AMD redefines processor metrics

For as long as server vendors have built Intel x86-based machines, the defining characteristic of the commodity server market has been the customers’ never-ending quest for more bangs for their buck. Not anymore.

When AMD finally brings its long-awaited Barcelona quad-core server chip to market at the end of August, it will not only spark a fresh round of fierce competition with its arch-rival Intel, it willalso mark a sea-change in the way that systems manufacturers market their server products, and in the parameters that buyers use to differentiate between those products.

Compared to its predecessor, the original AMD 64-bit Opteron chip, “Barcelona is a different kind of value proposition,” says Bruce Shaw, director of AMD’s worldwide commercial and enterprise marketing. “It’s not just about speed – although that is still important. It’s about being more energy efficient, and it’s about being a smarter platform for virtualisation. Most of all, it’s about power consumption,” he adds.

Shaw is certainly unlikely to find many data centre managers ready to contradict him on these two latter points. In the past two years, as organisations have sought to reduce the cost and complexity of their IT infrastructures by consolidating and re-centralising their sprawling server resources, they have all run up against three fundamental problems: finding enough space to house their machines; keeping these densely packed servers cool; and sourcing and paying for the electricity needed to keep everything running.

AMD boasts that Barcelona’s support for “smarter virtualisation” and “smarter power efficiency” can help data centre managers overcome all of these problems. Specifically, says Shaw, with Barcelona AMD “will support more virtual machines [than Intel]”, and “deliver twice as much performance in the same thermal and power footprint as our existing dual-core processors.”

AMD’s “smarter virtualisation” claims rest on Barcelona’s ability to translate between virtual and physical memory using the company’s new rapid virtualisation indexing (RVI) technology. Also known as nested paging, RVI removes the burden of managing memory from the hypervisor (such as VMware’s ESX server) and instead executes and stores memory translations in silicon.

Hypervisors can spend as much as three quarters of their time managing memory translation, so off-loading this task to hardware can greatly increase the number of virtual machines a hypervisor can support, and accelerate the speed with which they can be provisioned, migrated and decommissioned.

With the arrival of RVI, AMD can fairly claim to have taken a lead over Intel in its on-chip support for virtualisation. However, from a data centre manager’s perspective, probably the most eye-catching of Barcelona’s features are its power management capabilities.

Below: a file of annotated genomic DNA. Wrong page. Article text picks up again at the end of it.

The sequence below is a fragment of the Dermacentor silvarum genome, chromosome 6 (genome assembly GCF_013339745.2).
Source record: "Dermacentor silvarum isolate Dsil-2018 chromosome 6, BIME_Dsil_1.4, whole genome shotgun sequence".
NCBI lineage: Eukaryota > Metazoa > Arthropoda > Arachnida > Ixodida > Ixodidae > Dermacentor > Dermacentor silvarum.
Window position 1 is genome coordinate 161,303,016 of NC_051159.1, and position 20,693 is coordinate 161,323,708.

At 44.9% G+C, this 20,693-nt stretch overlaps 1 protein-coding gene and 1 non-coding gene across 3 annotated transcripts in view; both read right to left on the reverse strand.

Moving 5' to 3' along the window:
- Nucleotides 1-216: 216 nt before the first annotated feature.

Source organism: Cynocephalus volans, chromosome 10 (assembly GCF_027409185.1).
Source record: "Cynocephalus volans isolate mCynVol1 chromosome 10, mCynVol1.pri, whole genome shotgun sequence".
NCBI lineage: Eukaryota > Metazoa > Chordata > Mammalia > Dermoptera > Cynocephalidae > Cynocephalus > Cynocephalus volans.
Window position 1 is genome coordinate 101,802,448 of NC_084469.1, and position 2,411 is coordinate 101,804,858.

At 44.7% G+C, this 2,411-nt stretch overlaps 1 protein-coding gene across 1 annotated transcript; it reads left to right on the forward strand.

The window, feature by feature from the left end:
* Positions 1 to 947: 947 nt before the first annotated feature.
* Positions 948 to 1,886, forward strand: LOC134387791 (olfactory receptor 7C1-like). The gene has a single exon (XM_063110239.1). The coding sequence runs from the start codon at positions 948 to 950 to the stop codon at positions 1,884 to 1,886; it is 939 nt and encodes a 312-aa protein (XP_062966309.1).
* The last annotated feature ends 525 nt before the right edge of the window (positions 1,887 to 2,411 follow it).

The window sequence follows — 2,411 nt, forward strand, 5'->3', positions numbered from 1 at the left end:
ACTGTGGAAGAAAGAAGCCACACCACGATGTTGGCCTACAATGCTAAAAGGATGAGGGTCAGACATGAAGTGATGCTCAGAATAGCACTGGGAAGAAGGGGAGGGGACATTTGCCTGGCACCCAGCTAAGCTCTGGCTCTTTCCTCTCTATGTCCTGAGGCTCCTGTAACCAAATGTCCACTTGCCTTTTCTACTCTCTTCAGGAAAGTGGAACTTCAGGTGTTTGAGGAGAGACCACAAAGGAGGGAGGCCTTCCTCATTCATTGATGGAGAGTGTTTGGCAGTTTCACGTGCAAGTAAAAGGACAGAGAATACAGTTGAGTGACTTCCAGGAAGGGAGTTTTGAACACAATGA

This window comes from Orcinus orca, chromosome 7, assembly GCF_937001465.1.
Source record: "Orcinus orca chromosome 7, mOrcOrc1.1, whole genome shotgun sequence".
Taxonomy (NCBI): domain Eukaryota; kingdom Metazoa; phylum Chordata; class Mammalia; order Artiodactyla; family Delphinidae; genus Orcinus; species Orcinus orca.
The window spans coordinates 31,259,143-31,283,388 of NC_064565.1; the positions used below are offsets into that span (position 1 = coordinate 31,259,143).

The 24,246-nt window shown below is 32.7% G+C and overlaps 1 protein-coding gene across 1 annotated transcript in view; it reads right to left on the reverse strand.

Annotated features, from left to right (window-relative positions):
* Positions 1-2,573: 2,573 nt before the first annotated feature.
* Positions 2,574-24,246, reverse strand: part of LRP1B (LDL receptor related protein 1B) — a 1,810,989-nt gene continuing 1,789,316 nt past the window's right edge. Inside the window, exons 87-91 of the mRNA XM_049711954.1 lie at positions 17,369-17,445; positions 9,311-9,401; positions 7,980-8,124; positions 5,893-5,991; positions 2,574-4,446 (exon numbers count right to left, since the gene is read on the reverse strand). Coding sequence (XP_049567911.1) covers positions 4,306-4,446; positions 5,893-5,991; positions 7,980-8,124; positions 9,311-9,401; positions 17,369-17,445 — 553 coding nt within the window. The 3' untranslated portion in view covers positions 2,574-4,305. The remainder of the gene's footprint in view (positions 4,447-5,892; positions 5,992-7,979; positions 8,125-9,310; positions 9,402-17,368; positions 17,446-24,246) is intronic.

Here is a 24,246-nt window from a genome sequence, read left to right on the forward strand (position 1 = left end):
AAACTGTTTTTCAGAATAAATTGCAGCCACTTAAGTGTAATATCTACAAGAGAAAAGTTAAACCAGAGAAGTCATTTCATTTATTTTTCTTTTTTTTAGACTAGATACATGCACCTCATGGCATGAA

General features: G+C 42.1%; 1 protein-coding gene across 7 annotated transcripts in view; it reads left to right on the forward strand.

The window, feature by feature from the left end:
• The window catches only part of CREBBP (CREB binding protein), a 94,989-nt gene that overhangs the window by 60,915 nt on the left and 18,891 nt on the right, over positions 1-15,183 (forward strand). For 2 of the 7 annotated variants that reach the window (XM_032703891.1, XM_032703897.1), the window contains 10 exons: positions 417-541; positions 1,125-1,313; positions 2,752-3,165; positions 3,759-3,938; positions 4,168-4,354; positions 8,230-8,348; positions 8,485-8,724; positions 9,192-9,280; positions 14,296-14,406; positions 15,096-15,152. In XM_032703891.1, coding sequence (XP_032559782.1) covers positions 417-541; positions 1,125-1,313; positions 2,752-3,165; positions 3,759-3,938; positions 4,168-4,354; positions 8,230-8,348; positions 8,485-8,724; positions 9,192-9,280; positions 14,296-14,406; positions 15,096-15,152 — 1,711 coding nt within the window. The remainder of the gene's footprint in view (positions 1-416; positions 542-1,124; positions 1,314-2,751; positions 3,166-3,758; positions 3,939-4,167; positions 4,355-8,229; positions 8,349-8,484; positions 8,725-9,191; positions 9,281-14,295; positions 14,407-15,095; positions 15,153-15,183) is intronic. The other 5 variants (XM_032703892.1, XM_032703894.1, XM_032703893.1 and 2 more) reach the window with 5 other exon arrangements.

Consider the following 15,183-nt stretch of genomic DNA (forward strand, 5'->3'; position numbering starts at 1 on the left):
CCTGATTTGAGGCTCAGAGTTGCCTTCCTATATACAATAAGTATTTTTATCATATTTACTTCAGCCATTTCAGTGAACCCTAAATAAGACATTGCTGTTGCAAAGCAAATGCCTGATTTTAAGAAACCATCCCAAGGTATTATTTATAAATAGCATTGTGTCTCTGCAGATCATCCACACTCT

Power efficiency was one of the features that gave AMD’s original Opteron chips an edge over Intel. By some measures these Opterons out-performed equivalent Intel parts while consuming 41% less power. However, Intel has more than clawed back this advantage with its early quad-core Xeons, which deliver twice as much processing capacity as a dual-core part, while only demanding a 50% increase in energy budget.

Now AMD is set on trumping Intel with a range of power management features that mean Barcelona systems will provide double the processing capacity of AMD’s dual-core chips, but without consuming any more power. These features include AMD’s CoolCore technology, that offers transistor level power control, and dual dynamic power management (DDPM) technology, which enables targeted power management of individual cores and memory control units on the same chip.

These features, coupled to Barcelona’s independent dynamic core technology (which means that each Barcelona core is an entirely separate entity for all management purposes), offer much finer grained and precise control of power consumption. Essentially, AMD customers will be able to precisely match their power consumption to the processing capacity requirements of individual applications.

This is a potentially ground-breaking technology that offers customers the possibility of expanding the logical capacity of their data centres, without incurring any increase in physical costs or, worse still, crashing into immutable physical resource barriers. But, AMD still has to deliver.

As Information Age went to press, no major systems manufacturer had yet revealed plans to ship Barcelona products. Indeed, one significant server vendor, which has announced plans to release new Intel-based four-way quad-core servers in September, commented that while Barcelona’s potential “is awesome, seeing is believing, and we haven’t seen it yet.”

Comments like these highlight how important it is that Barcelona meets its latest delivery date, and that it delivers

on the considerable promises that AMD has made for it. This time last year, according to Mercury Research, AMD’s power-efficient and high-performance Opteron parts had helped it to steal

just over a quarter of the x86 server markets. However, by the first quarter of this year the John Peddie analyst group estimated this market share had slipped back to 8%: a nose-dive due almost entirely to AMD’s inability to match Intel’s quad-core server technology.

Now, with Barcelona waiting in the wings, AMD must hope that it can reverse this trend and once more take significant share from its arch-rival. By focusing on power-efficiency and virtualisation support, it has certainly chosen the right strategy, but now it has to execute.

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